Director: Peter Jackson
Starring: Kate Winslet – Melanie Lynsky – Sarah Peirse – Diana Kent – Clive Merrison – Simon O’connor

Nominated for his screenplay (co-written with his partner in film and in life Fran Walsh) this true story about friendship, unspoken anger and desire is handled with a grace and restraint Jackson hadn’t shown before in a career of Feebles and Bad Taste. Kate Winslet plays Juliet Hulme, a British immigrant in New Zealand, who strikes up a friendship with Melanie Lynskey’s Pauline Parker.

Together they create worlds of incredible fantasy, beautifully realised by Jackson in stop-motion beauty, but the forces of their parents seek to keep them apart, and things turn tragic. As a true tale of burgeoning underlying homosexual awakening, it’s a harrowing tale, but it never feels exploitative. The intensity isn’t in the acts of violence that underline the film, it’s in the emotion displayed by the young performers. It’s true that Jackson has a streak of splatter horror and of grand epics in him, but his best film – by far – is his intimate portrait of two girls who come to share a kinship that engulfs everything, and ends in tragedy.


Director:  Stephan Elliot
Starring: Terence Stamp – Hugo Weaving – Guy Pearce – Bill Hunter

Two drag queens and a transgender woman travel across the Australian outback from Sydney to Alice Springs in a bus they call Priscilla. Things get very very camp from there. This Aussie smash hit that inspired the stage show only just gets away with casting cis-man Terence Stamp as a trans-woman because the portrayal is so lovingly positive, and helped bring mainstream LGBT films to the forefront of the 90s. While Hugo Weaving and Guy Pearce camp it all the way as drag queens, the whole film has a very out and proud sense of joy, and never once feels like it’s pandering, playing on lowest common cliches, or exploiting the subject matter.


Director:  Beeban Kidron
Starring: Wesley Snipes – Patrick Swayze – John Leguizamo – Stockhard Channing – Blythe Danning – Arliss Howard – Chris Penn

Coming hot on the heels of Priscilla, To Wong Fu is a joyous romp about three drag queens who embark on a road trip to enter the drag queen pageant. The thoroughly charming Patrick Swayze, always reliable John Leguizamo and most surprising of all Wesley “occasionally bonkers” Snipes play the three drag queens. There’s support from Stockhard Channing and Chris Penn, cameos aplenty (RuPaul, Quentin Crisp) and the whole film also has that same welcoming sense of fun and happiness. This one might not have lasted in the same way that Priscilla did, but its mix of comedy, buddy-movie and the comedy talents of the cast mean that once watched, it becomes a firm favourite and is still a guilty pleasure to this day.


Director: Stephen Frears
Starring: Daniel Day-Lewis – Gordon Warnecke – Saeed Jaffrey – Roshan Seth

Surprisingly timely given the current Brexit climate, Stephen Frears enjoyable indie drama stars a young Daniel Day-Lewis finding a romance with a member of the Pakistani community. It’s funny, sometimes sadly real but has heart and soul to spare. What sets this apart from other ‘culture clash’ romances is that it doesn’t feel forced, or awkward, and it always remains the right side of sincere and loving, which Frears has an uncanny ability to do. His more lauded work is based around the royals or the upper members of society but actually when dealing with the dispossessed and those of a working class background is when he really hits his stride.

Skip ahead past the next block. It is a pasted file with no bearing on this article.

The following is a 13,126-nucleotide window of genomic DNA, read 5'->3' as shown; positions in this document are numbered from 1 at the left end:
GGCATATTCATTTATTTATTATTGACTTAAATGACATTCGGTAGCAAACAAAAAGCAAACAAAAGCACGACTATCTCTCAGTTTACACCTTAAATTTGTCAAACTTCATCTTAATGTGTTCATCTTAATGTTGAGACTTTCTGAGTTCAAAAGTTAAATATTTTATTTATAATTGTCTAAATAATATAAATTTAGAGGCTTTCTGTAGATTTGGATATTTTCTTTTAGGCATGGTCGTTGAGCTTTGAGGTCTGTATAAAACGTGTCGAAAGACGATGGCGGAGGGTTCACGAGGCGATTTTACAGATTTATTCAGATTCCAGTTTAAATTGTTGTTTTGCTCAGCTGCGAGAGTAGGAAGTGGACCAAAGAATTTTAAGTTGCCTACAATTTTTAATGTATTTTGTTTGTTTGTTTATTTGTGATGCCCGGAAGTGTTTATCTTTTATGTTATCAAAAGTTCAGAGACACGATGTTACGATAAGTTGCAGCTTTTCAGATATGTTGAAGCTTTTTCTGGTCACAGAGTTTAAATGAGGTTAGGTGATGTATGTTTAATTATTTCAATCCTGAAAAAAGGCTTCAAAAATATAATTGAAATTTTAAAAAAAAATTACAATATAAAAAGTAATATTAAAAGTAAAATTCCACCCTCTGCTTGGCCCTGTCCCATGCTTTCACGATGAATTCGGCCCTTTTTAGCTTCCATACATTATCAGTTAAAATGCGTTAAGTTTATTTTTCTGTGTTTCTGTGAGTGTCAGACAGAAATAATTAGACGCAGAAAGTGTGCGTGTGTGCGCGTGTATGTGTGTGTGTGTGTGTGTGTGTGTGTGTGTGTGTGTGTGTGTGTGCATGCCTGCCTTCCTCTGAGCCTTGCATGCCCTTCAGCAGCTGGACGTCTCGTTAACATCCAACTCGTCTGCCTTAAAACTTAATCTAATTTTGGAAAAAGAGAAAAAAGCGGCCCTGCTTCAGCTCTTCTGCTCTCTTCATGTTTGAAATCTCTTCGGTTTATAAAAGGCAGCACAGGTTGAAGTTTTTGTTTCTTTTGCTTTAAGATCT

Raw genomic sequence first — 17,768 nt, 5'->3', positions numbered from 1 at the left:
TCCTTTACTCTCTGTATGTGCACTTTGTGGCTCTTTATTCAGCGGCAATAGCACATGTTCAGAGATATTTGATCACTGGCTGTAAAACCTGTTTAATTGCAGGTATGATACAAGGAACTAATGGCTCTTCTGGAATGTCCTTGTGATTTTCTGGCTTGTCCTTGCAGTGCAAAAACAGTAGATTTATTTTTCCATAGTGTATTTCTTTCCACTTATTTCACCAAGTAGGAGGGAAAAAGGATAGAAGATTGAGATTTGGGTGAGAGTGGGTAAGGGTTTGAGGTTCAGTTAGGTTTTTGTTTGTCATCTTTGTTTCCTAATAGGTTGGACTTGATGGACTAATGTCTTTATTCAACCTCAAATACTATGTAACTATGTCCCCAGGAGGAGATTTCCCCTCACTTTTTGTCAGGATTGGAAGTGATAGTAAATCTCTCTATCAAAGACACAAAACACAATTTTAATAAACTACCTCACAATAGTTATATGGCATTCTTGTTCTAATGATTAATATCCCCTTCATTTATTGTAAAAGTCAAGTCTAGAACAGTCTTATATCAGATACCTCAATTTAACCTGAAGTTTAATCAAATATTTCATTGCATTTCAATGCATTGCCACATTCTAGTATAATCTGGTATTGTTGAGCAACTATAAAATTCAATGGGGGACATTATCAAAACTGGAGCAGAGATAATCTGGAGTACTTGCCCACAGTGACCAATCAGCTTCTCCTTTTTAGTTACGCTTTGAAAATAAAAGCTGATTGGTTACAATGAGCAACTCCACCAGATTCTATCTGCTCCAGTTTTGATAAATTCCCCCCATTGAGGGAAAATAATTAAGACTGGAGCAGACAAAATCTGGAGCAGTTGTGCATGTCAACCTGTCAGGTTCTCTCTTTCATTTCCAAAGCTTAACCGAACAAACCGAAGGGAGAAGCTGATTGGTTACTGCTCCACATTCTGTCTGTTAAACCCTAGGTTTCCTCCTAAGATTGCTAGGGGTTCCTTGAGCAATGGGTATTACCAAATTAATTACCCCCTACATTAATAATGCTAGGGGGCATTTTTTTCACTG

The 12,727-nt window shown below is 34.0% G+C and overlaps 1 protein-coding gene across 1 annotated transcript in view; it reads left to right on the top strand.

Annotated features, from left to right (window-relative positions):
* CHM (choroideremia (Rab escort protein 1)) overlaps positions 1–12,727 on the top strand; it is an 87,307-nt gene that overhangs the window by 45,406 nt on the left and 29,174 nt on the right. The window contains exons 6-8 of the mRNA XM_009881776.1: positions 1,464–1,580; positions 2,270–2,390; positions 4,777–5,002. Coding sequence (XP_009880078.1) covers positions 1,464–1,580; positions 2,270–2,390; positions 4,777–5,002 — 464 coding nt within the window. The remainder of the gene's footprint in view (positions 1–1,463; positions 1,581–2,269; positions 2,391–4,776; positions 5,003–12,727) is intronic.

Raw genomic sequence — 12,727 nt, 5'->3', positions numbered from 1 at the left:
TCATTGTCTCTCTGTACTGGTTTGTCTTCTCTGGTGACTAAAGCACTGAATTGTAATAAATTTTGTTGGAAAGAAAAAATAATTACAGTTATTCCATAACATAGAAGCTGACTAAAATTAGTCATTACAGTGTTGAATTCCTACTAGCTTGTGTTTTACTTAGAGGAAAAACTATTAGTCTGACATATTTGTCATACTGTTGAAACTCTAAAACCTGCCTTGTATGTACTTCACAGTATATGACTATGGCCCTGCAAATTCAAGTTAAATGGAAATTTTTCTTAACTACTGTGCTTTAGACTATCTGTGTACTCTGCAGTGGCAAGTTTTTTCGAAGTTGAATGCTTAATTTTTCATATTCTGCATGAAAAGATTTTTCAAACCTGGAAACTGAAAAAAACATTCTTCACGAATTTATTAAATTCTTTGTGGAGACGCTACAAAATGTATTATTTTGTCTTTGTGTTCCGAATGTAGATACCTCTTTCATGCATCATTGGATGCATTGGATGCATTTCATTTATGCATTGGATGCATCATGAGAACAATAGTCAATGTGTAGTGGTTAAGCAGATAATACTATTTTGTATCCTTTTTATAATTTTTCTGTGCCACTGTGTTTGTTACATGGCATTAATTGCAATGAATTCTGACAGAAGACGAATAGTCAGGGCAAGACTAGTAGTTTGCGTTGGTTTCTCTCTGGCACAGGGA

Director: Gus Van Sant
Starring: River Phoenix – Keanu Reeves – James Russo – Rodney Harvey – William Richert – Flea – Udo Kier – Brian Wilson – Jim Caviezel

As one of the most prominent figures of the New Queer Cinema movement, Gus Van Sant has carved a strange niche for himself, alternating between big awards courting mainstream movies and little independent art films. My Own Private Idaho seems like a bridge between the two, mixing movie star bro-bonding and intimate gay character study. Apparently based, in some part, on Henry IV Part One, Henry IV Part Two and Henry V, the story follows River Phoenix’s street hustler as he helps his friend Keanu Reeves search for his mother and the bonds that are formed, and are broken. Van Sant has no time for “look at the poor” style filmmaking and instead crafts a story of love, friendship, and an ambiguous ending that still has people discussing what it means to this day.


Directed By: Wong Kar-wai
Starring: Leslie Cheung – Tony Leung Chin-wai – Chang Chen

When outing Sulu as an openly gay character, Star Trek Beyond co-writer Doug Jung, an Asian-American man, stated that his partner needed to be Asian also, and that finding an East Asian actor to portray a gay role was hard based on a societal shame they collectively feel. In the end, Jung filled in the role himself. If that’s the case then it doesn’t show in Hong Kong masterpiece Happy Together (after The Turtles song) by Wong Kar-Wai. Depicting an uneven and frankly failing relationship, the story of two men who may or may not be falling out of love is one that transcends the boundaries of just being gay, it’s about all relationships. The film illustrates that there is nothing magical about being homosexual, the problems faced by heterosexual couples are faced by the homosexual community too.



Directed By: Jim Sharman
Starring: Tim Curry – Susan Sarandon – Barry Bostwick – Richard O’brien – Nell Campbell – Patricia Quinn – Jonathan Adams – Peter Hinwood – Meat Loaf – Charles Gray

The über text for any person trying to discover who they are the overly sexually liberated musical event is a cult classic that has gone on to become a bona fide work of out-and-oh-so-proud art. Tim Curry is a sexual icon and symbol of questioning your identity in the fish-net stocking clad, Glamdalf, Susan Sarandon and Barry Bostwick are the sexually repressed couple who have their minds (and legs) opened by the events.